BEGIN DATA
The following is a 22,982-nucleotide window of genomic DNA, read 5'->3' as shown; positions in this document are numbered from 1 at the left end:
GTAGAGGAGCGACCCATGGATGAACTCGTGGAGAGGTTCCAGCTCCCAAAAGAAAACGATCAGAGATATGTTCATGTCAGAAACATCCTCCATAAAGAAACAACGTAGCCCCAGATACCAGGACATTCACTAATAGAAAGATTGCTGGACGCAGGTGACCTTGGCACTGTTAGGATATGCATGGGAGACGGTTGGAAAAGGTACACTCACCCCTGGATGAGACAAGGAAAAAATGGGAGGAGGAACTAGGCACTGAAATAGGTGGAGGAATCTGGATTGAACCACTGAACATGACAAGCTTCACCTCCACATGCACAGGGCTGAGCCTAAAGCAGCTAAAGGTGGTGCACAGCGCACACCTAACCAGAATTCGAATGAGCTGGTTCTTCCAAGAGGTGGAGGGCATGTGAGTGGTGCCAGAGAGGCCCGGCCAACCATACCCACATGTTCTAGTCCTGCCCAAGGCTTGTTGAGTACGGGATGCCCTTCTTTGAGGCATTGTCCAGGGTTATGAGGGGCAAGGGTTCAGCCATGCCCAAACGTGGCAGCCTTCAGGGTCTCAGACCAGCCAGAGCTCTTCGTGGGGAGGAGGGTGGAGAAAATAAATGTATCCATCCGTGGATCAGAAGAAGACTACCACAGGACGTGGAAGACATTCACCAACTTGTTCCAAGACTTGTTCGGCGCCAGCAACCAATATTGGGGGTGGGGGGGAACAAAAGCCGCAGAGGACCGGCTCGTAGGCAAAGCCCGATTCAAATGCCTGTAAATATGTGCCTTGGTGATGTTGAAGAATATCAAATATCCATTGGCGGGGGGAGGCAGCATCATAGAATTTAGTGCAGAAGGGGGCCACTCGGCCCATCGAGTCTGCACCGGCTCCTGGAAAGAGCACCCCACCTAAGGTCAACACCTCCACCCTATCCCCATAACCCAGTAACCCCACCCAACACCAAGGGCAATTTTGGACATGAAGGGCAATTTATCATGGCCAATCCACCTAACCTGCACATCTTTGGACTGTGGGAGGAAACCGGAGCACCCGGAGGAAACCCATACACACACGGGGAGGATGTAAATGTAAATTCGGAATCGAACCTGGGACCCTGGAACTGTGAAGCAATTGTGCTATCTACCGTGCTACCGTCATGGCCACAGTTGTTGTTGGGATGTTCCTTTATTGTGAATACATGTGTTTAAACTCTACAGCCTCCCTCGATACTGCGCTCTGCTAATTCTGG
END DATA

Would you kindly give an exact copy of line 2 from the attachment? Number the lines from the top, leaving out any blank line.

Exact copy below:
GTAGAGGAGCGACCCATGGATGAACTCGTGGAGAGGTTCCAGCTCCCAAAAGAAAACGATCAGAGATATGTTCATGTCAGAAACATCCTCCATAAAGAAACAACGTAGCCCCAGATACCAGGACATTCACTAATAGAAAGATTGCTGGACGCAGGTGACCTTGGCACTGTTAGGATATGCATGGGAGACGGTTGGAAAAGGTACACTCACCCCTGGATGAGACAAGGAAAAAATGGGAGGAGGAACTAGGCACTGAAATAGGTGGAGGAATCTGGATTGAACCACTGAACATGACAAGCTTCACCTCCACATGCACAGGGCTGAGCCTAAAGCAGCTAAAGGTGGTGCACAGCGCACACCTAACCAGAATTCGAATGAGCTGGTTCTTCCAAGAGGTGGAGGGCATGTGAGTGGTGCCAGAGAGGCCCGGCCAACCATACCCACATGTTCTAGTCCTGCCCAAGGCTTGTTGAGTACGGGATGCCCTTCTTTGAGGCATTGTCCAGGGTTATGAGGGGCAAGGGTTCAGCCATGCCCAAACGTGGCAGCCTTCAGGGTCTCAGACCAGCCAGAGCTCTTCGTGGGGAGGAGGGTGGAGAAAATAAATGTATCCATCCGTGGATCAGAAGAAGACTACCACAGGACGTGGAAGACATTCACCAACTTGTTCCAAGACTTGTTCGGCGCCAGCAACCAATATTGGGGGTGGGGGGGAACAAAAGCCGCAGAGGACCGGCTCGTAGGCAAAGCCCGATTCAAATGCCTGTAAATATGTGCCTTGGTGATGTTGAAGAATATCAAATATCCATTGGCGGGGGGAGGCAGCATCATAGAATTTAGTGCAGAAGGGGGCCACTCGGCCCATCGAGTCTGCACCGGCTCCTGGAAAGAGCACCCCACCTAAGGTCAACACCTCCACCCTATCCCCATAACCCAGTAACCCCACCCAACACCAAGGGCAATTTTGGACATGAAGGGCAATTTATCATGGCCAATCCACCTAACCTGCACATCTTTGGACTGTGGGAGGAAACCGGAGCACCCGGAGGAAACCCATACACACACGGGGAGGATGTAAATGTAAATTCGGAATCGAACCTGGGACCCTGGAACTGTGAAGCAATTGTGCTATCTACCGTGCTACCGTCATGGCCACAGTTGTTGTTGGGATGTTCCTTTATTGTGAATACATGTGTTTAAACTCTACAGCCTCCCTCGATACTGCGCTCTGCTAATTCTGG